For some time Olivier Wevers has been wanting to do a piece for Whim W’Him about the human predisposition to judge others and exact deadly retribution. The propensity to righteous cruelty resides, as he says, “deep in our core. It is thoroughly engrained that we are judgmental people, judgmental beings.” But it is only if we each recognize this capacity for inhumanity as part of our own individual heritage, not something belonging to other people, he passionately maintains, that we can grow out of or rise beyond it.
There are many ways in which people are put to death under the societal auspices—hanging, electrocution, gas chambers, firing squads…

A year or more ago Olivier mentioned to me the idea of using the guillotine as a symbol of the violent, judgmental tendency all too common to our species. But it was when he started reading about the ancient, yet still practiced tradition of stoning, that he knew he had found a metaphor with the strength and depth he needed. In a 2009 film, The Stoning of Soraya M, by director Cyrus Nowrasteh and screenwriter Betsy Giffen Nowrasteh, the horrific execution of a young Iranian woman in 1979 was dramatized to illuminate “the dangers of religious fundamentalism, gender apartheid, and mob rule.”
This fictionalized adaptation of undercover French journalist Freidoune Sahebjam’s best-selling novel centered on a true-life Iranian tragedy. While most critics (and I, too) find the film heavy-handed and overstated (“literal overkill,” as one reviewer remarked) and think that it neglects the causes, subtleties and moral ambiguities of how a situation like this could arise, there is no gainsaying the ghastliness of the 20-minute stoning sequence, the way it makes you feel in your guts to have to face the fact that human beings are capable of such a thing.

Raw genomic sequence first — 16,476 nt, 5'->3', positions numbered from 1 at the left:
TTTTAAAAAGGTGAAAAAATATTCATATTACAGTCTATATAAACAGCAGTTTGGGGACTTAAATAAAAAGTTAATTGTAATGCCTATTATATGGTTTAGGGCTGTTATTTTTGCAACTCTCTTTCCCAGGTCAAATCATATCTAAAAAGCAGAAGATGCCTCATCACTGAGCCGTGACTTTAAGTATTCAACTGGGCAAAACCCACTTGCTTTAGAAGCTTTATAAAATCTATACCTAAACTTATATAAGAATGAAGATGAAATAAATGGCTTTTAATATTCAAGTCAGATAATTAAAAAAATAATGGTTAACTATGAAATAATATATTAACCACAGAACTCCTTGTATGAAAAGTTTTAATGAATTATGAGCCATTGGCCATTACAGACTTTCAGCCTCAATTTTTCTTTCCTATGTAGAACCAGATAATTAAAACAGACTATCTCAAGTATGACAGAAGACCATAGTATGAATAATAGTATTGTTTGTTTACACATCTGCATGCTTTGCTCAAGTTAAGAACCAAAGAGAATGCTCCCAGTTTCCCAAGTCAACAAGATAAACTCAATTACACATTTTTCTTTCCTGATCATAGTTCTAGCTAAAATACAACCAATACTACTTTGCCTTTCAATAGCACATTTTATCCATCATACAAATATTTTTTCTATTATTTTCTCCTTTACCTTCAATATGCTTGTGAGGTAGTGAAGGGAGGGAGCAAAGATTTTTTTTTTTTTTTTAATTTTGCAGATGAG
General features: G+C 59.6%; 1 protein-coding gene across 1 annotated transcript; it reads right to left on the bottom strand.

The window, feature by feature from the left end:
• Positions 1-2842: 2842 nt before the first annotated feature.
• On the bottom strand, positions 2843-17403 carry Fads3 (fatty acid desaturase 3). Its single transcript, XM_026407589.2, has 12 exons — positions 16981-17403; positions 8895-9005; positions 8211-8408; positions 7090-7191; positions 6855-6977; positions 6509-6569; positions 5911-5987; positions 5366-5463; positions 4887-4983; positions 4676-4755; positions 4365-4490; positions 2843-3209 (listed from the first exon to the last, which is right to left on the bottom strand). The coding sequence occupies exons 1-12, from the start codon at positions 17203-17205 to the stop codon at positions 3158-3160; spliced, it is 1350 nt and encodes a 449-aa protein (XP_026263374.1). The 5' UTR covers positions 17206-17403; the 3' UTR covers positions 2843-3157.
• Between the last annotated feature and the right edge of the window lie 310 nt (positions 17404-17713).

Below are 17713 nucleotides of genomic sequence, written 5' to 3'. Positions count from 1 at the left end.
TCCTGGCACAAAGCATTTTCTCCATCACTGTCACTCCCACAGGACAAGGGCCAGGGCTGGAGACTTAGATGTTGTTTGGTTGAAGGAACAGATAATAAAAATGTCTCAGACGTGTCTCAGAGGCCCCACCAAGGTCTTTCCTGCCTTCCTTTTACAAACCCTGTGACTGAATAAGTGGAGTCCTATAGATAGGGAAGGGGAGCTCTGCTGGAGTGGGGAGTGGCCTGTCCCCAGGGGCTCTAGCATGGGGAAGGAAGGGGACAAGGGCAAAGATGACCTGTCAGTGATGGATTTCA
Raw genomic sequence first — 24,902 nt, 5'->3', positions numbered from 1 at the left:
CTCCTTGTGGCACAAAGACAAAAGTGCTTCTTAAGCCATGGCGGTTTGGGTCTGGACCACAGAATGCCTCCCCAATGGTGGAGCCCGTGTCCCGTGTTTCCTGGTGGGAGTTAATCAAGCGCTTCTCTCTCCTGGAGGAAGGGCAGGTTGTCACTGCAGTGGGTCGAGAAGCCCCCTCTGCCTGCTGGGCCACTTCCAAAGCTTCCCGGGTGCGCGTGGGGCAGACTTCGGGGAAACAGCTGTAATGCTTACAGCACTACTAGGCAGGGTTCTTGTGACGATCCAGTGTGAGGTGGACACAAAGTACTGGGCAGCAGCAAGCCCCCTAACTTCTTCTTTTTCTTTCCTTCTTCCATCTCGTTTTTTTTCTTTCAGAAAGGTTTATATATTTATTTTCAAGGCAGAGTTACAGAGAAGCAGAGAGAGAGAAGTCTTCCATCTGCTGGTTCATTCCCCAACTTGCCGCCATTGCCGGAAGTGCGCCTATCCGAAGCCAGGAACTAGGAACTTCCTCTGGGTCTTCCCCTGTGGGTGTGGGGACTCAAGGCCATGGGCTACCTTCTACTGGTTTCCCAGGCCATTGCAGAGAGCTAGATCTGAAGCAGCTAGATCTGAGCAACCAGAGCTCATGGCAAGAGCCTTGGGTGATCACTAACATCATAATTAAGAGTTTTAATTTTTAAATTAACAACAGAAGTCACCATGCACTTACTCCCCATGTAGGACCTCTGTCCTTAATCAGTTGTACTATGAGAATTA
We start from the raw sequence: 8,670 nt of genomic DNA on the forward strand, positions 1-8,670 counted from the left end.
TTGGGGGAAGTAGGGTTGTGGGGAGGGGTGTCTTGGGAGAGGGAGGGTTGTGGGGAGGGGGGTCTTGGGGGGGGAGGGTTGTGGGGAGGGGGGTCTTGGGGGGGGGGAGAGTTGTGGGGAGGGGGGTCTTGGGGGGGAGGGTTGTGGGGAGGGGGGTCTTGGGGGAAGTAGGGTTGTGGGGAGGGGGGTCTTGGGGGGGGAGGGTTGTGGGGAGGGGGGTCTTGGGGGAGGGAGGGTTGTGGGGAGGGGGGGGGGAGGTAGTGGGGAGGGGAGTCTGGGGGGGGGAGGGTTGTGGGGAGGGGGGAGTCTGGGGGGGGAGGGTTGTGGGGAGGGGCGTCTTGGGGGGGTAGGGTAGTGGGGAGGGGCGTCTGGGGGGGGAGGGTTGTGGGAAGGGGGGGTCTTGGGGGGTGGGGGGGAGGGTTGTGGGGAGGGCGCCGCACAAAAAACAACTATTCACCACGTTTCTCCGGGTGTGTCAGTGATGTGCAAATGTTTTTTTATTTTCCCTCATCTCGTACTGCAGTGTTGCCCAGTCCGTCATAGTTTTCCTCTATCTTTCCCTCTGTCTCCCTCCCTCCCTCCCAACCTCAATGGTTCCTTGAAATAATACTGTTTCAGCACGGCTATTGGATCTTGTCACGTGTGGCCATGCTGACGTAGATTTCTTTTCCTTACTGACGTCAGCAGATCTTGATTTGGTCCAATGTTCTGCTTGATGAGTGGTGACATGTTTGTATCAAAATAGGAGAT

But whatever failure there is of the film’s director and screenwriter to even conceive of complexity in a situation that could allow those villagers who are neither villains or saints to acquiesce in the abomination, there is no gainsaying its raw horror or the fact of the event itself having taken place.
And the staging of this scene can work for the enlightenment of those of us who can’t (or won’t) allow themselves to think of such a thing or who are fortunate enough never to experience first-hand the extremes of human cruelty. For those connected to Whim W’Him’s latest project, says Olivier, the film is a way to react more directly to that terrifying act, to experience it in the depth of one’s being.

It must be emphasized, however, that society-sanctioned torture/murder, is not specific to any time or place. Brutality, especially linked to self-righteousness, is a universal characteristic of our species, found as well throughout our own national history. Violence has dogged our country since the beginning: from the ill treatment, treachery and injustice that accompanied so many of the earliest interactions of European settlers with American natives; across the period of U.S. slavery to the savagery of the Civil War, and the subsequent lynchings and burnings which were the legacy of that evil practice; through the lawlessness of the Old West and the atrocities of 20th century totalitarianism and total warfare; to the cruelties of Abu Ghraib, “extraordinary renditions,” and the home-grown terrorists of our own time.